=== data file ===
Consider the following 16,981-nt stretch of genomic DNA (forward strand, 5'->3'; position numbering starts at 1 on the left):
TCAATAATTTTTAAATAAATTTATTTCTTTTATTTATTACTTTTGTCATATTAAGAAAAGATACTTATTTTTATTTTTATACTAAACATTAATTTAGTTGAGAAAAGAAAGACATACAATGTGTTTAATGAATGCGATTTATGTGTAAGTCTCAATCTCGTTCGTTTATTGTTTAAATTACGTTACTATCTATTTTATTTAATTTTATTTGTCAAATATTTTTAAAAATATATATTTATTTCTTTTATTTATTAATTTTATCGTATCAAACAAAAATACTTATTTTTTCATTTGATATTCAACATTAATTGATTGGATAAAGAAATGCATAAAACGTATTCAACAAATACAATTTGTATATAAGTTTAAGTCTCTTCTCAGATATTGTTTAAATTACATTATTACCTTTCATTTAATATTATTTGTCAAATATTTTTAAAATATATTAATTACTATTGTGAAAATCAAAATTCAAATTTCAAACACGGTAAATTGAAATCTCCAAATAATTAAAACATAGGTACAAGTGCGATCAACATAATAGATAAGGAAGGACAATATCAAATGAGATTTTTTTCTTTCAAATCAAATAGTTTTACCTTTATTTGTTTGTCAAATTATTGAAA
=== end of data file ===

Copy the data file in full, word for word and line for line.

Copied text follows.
Consider the following 16,981-nt stretch of genomic DNA (forward strand, 5'->3'; position numbering starts at 1 on the left):
TCAATAATTTTTAAATAAATTTATTTCTTTTATTTATTACTTTTGTCATATTAAGAAAAGATACTTATTTTTATTTTTATACTAAACATTAATTTAGTTGAGAAAAGAAAGACATACAATGTGTTTAATGAATGCGATTTATGTGTAAGTCTCAATCTCGTTCGTTTATTGTTTAAATTACGTTACTATCTATTTTATTTAATTTTATTTGTCAAATATTTTTAAAAATATATATTTATTTCTTTTATTTATTAATTTTATCGTATCAAACAAAAATACTTATTTTTTCATTTGATATTCAACATTAATTGATTGGATAAAGAAATGCATAAAACGTATTCAACAAATACAATTTGTATATAAGTTTAAGTCTCTTCTCAGATATTGTTTAAATTACATTATTACCTTTCATTTAATATTATTTGTCAAATATTTTTAAAATATATTAATTACTATTGTGAAAATCAAAATTCAAATTTCAAACACGGTAAATTGAAATCTCCAAATAATTAAAACATAGGTACAAGTGCGATCAACATAATAGATAAGGAAGGACAATATCAAATGAGATTTTTTTCTTTCAAATCAAATAGTTTTACCTTTATTTGTTTGTCAAATTATTGAAA